Gear Review: Salomon Sense Ride Travel Hiking Trail Running


Outsole:

Composition: For the Sense Ride Salomon uses their Premium Wet Traction Contagrip compound. I’ve used this compound on quite a few models now, and have nothing but good things to say. The traction provided by this compound has proven reliable on a variety of surfaces, including mossy rocks, wet logs, sandy slabs, slick granite, and loose talus. Design: Salomon is using the same trapezoidal lug pattern found on the SLAB Sense Ultra. This is one of the best features for this “quiver killer” of a shoe.  The flat trapezoid lugs have good surface area to provide traction on slick surfaces. The lugs are deep enough to provide grip on a multitude of trails, and the lugs are spread widely enough that they don’t collect mud or clay. There were a few occasions on muddy trails that I wished the lugs were a little longer, but that would effect their performance on hard pack. It’s a trade-off all shoes have to make. As I mentioned above in the midsole section, the Sense Ride has a decoupled outsole to provide added flexibility.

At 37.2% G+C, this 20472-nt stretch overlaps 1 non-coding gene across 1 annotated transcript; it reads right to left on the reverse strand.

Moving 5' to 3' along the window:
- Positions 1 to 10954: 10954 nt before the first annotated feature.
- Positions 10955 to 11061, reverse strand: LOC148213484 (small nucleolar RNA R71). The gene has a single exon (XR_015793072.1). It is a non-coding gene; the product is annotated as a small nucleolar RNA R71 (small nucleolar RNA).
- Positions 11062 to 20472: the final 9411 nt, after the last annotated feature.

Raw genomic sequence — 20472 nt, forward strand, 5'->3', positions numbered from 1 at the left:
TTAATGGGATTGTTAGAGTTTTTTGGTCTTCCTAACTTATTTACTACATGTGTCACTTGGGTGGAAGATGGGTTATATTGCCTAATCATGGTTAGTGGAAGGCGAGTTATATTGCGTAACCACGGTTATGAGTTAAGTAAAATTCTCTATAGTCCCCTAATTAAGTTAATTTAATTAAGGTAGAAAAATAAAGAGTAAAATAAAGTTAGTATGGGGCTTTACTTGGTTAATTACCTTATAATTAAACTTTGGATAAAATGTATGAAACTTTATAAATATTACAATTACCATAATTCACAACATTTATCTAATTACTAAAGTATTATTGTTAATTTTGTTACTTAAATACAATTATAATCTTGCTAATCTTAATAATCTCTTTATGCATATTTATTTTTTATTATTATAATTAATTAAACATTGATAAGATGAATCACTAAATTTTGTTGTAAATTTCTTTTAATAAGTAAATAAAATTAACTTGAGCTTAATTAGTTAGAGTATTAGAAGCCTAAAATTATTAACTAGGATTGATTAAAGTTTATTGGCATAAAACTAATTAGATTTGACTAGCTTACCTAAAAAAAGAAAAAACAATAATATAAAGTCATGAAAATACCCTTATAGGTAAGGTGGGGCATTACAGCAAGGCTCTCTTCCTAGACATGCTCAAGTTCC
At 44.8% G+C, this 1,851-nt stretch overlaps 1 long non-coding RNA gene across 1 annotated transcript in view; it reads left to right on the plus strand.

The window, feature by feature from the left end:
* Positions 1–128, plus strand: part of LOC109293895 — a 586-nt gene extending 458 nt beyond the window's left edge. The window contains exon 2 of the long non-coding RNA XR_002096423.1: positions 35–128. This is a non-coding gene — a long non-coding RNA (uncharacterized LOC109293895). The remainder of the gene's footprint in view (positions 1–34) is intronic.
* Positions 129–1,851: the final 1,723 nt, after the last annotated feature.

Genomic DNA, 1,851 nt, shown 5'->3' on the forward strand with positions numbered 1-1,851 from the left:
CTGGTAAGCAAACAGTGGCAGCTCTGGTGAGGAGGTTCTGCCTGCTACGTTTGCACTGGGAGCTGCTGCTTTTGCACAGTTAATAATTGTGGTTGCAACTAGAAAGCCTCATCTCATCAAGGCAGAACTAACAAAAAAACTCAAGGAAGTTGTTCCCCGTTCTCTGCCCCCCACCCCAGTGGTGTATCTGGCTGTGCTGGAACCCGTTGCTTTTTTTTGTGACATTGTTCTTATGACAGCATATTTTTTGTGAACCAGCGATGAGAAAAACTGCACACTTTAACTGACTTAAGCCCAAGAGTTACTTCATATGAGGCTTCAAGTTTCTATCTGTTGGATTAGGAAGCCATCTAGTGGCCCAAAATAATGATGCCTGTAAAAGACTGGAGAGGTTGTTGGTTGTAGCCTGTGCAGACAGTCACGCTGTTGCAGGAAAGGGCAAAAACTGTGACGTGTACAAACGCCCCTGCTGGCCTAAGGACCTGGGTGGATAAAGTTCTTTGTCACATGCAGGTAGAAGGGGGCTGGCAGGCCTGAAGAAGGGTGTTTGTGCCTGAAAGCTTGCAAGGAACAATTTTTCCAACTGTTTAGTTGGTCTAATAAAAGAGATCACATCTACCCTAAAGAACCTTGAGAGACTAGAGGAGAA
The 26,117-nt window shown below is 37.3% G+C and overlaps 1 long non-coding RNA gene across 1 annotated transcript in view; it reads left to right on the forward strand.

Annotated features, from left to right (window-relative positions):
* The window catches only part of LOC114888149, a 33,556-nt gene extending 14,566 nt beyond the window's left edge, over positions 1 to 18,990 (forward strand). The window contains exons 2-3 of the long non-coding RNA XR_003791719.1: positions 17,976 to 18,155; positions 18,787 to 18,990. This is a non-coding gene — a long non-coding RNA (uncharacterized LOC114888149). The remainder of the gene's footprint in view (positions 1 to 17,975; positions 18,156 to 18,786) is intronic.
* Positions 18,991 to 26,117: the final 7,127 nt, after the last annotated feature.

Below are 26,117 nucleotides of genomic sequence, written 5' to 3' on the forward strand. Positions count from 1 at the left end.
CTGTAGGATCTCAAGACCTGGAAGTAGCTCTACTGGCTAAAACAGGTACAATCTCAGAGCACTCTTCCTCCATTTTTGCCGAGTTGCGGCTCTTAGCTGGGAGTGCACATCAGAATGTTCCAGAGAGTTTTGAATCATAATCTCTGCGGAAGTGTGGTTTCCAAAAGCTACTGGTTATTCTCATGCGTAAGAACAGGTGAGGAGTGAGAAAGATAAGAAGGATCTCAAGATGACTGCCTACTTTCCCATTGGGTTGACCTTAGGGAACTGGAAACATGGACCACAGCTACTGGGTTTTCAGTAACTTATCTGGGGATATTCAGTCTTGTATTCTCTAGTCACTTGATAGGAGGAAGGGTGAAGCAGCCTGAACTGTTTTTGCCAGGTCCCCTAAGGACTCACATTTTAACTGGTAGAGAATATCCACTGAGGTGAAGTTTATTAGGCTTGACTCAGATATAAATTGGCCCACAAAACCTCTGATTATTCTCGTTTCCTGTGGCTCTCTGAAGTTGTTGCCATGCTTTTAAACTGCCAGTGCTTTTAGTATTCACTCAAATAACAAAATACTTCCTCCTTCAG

Protection: Salomon has gone with ProFeel Film in the forefoot of the Sense Ride for rock protection. ProFeel Film is a thin and flexible layer of thermoplastic polyurethane. This is one area where I think the SLAB Sense Ultra has the Sense Ride beat. I’m not sure if it’s the decoupled outsole, but there is less underfoot protection with the Sense Ride. When hiking on rocky trails, I can definitely feel the ground a bit more.

Gear Review: Salomon Sense Ride Travel Hiking Trail Running


Buy The Sense Ride: Amazon | REI Backcountry Zappos


Closing Thoughts:

The Sense Ride has really been a near “quiver killer” for me, as they’re the only shoe I’ve worn in the last 6 weeks. A comfortable and breathable upper paired with a responsive midsole and grippy outsole make for a tough shoe to beat. These would slot above the SLAB Sense Ultra in my book for the upper fit and $60 price difference. The SLAB Sense Ultra has better underfoot protection, but the Sense Ride isn’t too far behind. With around 70 miles of mixed use, the durability of the Sense Ride seems to be really good. The midsole still feels new (even after 400lbs squats), and the outsole is hardly showing any signs of wear.